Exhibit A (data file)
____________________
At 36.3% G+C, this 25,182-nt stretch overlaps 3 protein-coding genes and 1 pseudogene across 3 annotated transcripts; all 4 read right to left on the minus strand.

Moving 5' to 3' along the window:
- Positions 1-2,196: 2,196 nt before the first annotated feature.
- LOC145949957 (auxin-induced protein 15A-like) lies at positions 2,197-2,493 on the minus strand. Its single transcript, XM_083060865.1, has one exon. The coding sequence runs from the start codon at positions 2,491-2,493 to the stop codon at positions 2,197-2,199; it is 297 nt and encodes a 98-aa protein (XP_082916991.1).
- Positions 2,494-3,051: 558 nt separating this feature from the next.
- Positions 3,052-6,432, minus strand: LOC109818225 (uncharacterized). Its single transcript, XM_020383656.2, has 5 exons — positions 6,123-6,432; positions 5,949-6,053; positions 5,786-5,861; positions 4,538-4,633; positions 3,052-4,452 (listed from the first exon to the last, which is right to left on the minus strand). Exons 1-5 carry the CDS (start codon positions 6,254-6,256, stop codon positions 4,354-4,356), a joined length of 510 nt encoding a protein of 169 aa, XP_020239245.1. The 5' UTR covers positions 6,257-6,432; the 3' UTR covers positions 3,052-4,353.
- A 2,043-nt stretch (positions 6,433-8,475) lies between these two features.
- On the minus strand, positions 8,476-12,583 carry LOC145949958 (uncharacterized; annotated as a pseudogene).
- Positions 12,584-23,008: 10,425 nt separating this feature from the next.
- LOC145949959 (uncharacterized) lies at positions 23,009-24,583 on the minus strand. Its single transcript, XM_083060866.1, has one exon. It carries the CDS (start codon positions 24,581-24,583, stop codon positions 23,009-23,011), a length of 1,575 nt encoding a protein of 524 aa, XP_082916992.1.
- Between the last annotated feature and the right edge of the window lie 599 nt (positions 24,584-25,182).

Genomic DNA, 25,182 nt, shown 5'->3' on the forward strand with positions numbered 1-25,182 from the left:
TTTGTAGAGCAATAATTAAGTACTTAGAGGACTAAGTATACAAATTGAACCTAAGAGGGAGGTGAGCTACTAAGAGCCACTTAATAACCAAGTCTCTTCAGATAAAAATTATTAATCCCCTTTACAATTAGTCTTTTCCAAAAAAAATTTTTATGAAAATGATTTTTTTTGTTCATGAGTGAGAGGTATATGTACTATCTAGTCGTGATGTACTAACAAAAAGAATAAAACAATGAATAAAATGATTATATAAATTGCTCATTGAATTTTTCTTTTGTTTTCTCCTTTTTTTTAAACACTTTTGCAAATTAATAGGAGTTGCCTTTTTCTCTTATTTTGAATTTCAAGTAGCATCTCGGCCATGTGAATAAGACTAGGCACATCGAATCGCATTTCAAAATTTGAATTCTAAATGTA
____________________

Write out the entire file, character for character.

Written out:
At 36.3% G+C, this 25,182-nt stretch overlaps 3 protein-coding genes and 1 pseudogene across 3 annotated transcripts; all 4 read right to left on the minus strand.

Moving 5' to 3' along the window:
- Positions 1-2,196: 2,196 nt before the first annotated feature.
- LOC145949957 (auxin-induced protein 15A-like) lies at positions 2,197-2,493 on the minus strand. Its single transcript, XM_083060865.1, has one exon. The coding sequence runs from the start codon at positions 2,491-2,493 to the stop codon at positions 2,197-2,199; it is 297 nt and encodes a 98-aa protein (XP_082916991.1).
- Positions 2,494-3,051: 558 nt separating this feature from the next.
- Positions 3,052-6,432, minus strand: LOC109818225 (uncharacterized). Its single transcript, XM_020383656.2, has 5 exons — positions 6,123-6,432; positions 5,949-6,053; positions 5,786-5,861; positions 4,538-4,633; positions 3,052-4,452 (listed from the first exon to the last, which is right to left on the minus strand). Exons 1-5 carry the CDS (start codon positions 6,254-6,256, stop codon positions 4,354-4,356), a joined length of 510 nt encoding a protein of 169 aa, XP_020239245.1. The 5' UTR covers positions 6,257-6,432; the 3' UTR covers positions 3,052-4,353.
- A 2,043-nt stretch (positions 6,433-8,475) lies between these two features.
- On the minus strand, positions 8,476-12,583 carry LOC145949958 (uncharacterized; annotated as a pseudogene).
- Positions 12,584-23,008: 10,425 nt separating this feature from the next.
- LOC145949959 (uncharacterized) lies at positions 23,009-24,583 on the minus strand. Its single transcript, XM_083060866.1, has one exon. It carries the CDS (start codon positions 24,581-24,583, stop codon positions 23,009-23,011), a length of 1,575 nt encoding a protein of 524 aa, XP_082916992.1.
- Between the last annotated feature and the right edge of the window lie 599 nt (positions 24,584-25,182).

Genomic DNA, 25,182 nt, shown 5'->3' on the forward strand with positions numbered 1-25,182 from the left:
TTTGTAGAGCAATAATTAAGTACTTAGAGGACTAAGTATACAAATTGAACCTAAGAGGGAGGTGAGCTACTAAGAGCCACTTAATAACCAAGTCTCTTCAGATAAAAATTATTAATCCCCTTTACAATTAGTCTTTTCCAAAAAAAATTTTTATGAAAATGATTTTTTTTGTTCATGAGTGAGAGGTATATGTACTATCTAGTCGTGATGTACTAACAAAAAGAATAAAACAATGAATAAAATGATTATATAAATTGCTCATTGAATTTTTCTTTTGTTTTCTCCTTTTTTTTAAACACTTTTGCAAATTAATAGGAGTTGCCTTTTTCTCTTATTTTGAATTTCAAGTAGCATCTCGGCCATGTGAATAAGACTAGGCACATCGAATCGCATTTCAAAATTTGAATTCTAAATGTA